Forget Galileo – UK space sector should look to young stars instead

Joseph Flaig

The UK faces being locked out of key parts of the EU's Galileo satellite constellation despite significant investment (Credit: Shutterstock)
The UK faces being locked out of key parts of the EU's Galileo satellite constellation despite significant investment (Credit: Shutterstock)

“British security firms could be BANNED from helping EU with Galileo satellite project,” the Mail headline screamed.

“Brexit to ‘force work on Galileo sat-nav system out of UK’,” said the BBC. 

Then Airbus offered to build a new UK system – “BREXIT REVENGE,” said the Express. Scepticism followed – “Brexit Britain’s space ambitions are an expensive waste of time,” claimed Wired.

Built as an alternative to the US GPS system, the EU’s 30-satellite Galileo constellation is expected to be complete by 2020. The UK has invested €1.4bn in the programme, and Airbus employs 100 people on the project in Portsmouth. 

The system will provide free orientation to public users and more accurate information for military uses. But Brexit means the sensitive Airbus work will move to France and Germany, while the UK faces losing access to the high-precision data. 

Away from the headlines, the UK space industry painted a more upbeat picture.

“A small glitch along the way,” was the summary from Patrick Wood, UK managing director of Lockheed Martin Space. “I think industry will carry on and function.”

The government aims to snatch 10% of the global space market by 2030, and the country has “all the ingredients” necessary, said Wood at a Policy Exchange roundtable in Westminster. “We should stretch that goal and become the leader of space in Europe,” he said. “We have a healthy mix of science, commercial and military capability. We have a close working relationship in industry and academia, we have venture capitalists who are supporting new entrants, and great business opportunities.”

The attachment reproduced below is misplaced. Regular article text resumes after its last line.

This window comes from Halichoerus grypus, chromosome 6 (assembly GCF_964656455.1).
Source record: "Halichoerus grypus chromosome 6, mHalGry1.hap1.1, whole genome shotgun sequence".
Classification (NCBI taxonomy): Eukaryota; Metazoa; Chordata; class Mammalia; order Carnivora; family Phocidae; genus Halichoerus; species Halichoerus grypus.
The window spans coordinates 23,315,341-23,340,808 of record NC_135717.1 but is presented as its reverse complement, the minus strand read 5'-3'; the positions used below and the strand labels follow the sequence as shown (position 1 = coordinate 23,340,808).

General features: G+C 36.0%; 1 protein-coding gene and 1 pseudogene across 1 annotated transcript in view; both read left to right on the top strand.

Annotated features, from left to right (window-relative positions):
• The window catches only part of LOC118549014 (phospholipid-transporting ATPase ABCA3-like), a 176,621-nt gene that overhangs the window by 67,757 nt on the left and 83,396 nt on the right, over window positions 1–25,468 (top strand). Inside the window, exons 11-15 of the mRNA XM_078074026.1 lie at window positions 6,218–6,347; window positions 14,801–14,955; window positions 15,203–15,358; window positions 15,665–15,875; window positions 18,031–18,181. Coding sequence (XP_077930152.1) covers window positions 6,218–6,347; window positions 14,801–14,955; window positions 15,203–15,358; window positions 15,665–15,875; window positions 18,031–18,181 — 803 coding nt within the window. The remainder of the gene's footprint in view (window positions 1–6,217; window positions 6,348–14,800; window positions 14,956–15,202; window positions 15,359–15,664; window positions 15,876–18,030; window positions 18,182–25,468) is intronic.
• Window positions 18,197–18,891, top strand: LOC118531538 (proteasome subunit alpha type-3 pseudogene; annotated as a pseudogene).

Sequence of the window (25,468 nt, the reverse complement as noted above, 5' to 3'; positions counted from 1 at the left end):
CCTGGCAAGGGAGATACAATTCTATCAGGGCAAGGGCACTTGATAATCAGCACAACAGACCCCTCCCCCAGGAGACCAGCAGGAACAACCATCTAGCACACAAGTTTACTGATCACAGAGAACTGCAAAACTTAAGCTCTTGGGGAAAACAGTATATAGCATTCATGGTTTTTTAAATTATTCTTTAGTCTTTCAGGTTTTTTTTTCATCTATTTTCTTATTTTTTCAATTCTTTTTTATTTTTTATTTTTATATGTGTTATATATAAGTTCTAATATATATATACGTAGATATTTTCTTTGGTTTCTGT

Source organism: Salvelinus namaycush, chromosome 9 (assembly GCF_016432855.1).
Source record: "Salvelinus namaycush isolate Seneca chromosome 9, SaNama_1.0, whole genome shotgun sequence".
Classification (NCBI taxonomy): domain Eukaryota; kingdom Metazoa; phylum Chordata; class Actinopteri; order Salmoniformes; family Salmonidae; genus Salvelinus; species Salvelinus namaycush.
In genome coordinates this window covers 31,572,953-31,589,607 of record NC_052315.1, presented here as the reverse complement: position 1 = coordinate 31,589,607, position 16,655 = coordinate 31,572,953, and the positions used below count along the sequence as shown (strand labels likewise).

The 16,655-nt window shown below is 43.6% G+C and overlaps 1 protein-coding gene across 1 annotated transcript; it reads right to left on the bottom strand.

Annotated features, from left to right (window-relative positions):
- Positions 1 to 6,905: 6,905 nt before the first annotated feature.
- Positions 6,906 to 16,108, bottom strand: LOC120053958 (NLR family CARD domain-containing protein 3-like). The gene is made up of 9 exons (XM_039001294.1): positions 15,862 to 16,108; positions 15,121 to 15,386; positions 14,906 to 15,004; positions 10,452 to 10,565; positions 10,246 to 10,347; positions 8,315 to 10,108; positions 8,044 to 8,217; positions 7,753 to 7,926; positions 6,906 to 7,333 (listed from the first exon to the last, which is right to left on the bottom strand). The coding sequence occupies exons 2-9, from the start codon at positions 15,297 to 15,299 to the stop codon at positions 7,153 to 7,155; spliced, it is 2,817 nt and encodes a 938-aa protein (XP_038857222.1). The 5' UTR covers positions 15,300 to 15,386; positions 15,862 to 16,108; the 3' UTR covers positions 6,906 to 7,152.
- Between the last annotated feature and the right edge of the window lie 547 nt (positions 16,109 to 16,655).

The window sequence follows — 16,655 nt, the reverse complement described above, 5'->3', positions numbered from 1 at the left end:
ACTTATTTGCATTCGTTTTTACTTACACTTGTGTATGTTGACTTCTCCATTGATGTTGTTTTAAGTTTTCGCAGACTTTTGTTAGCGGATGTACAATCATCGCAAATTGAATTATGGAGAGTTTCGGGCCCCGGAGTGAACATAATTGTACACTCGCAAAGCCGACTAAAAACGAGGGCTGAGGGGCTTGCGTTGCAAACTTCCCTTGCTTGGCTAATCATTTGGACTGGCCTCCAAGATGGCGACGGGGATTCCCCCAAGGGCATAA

The UK space bill received royal assent in March, enabling the first commercial rocket launches from British soil. Focused on small satellites and scientific missions, the act also opens the way for development of the country’s first space port. “We can watch Falcon Heavy and marvel… but actually this stuff is potentially right on our doorstep,” said transport minister Jesse Norman, who took the bill through parliament. 

Also speaking at the Westminster event, he stressed the need for government and industry to collaborate but claimed there was “absolutely no reason” why the UK should not become the European hub for commercial space flight. 

However, a huge issue lurks on the horizon – the skills gap. “In order to grow an industry that reaches £40bn, you are going to need to have many more skilled people, at a time when other skills-intensive industries – robotics and so on – are also set to grow,” said Gabriel Elefteriu of Policy Exchange, who chaired the event.  

The key will be “transforming” the teaching of engineering, said Norman, who highlighted the New Model in Technology and Engineering (NMiTE) university being developed in Hereford. Bosses hope the institution will address the skills gap by showcasing real-world engineering problem-solving, arts and humanities knowledge, and employable skills.

Other measures aimed at tackling the skills gap include outreach programmes such as the Year of Engineering, and the apprenticeship levy, which aims to raise billions to fund new and alternative routes into industry for school leavers.

Combined with a new space port and launch capabilities, facilities such as NMiTE could plot an alternative trajectory for the UK space sector – less concerned with huge international projects like Galileo, more focused on the thriving small-sat industry and start-up concepts from fresh talent. 

Content published by Professional Engineering does not necessarily represent the views of the Institution of Mechanical Engineers.

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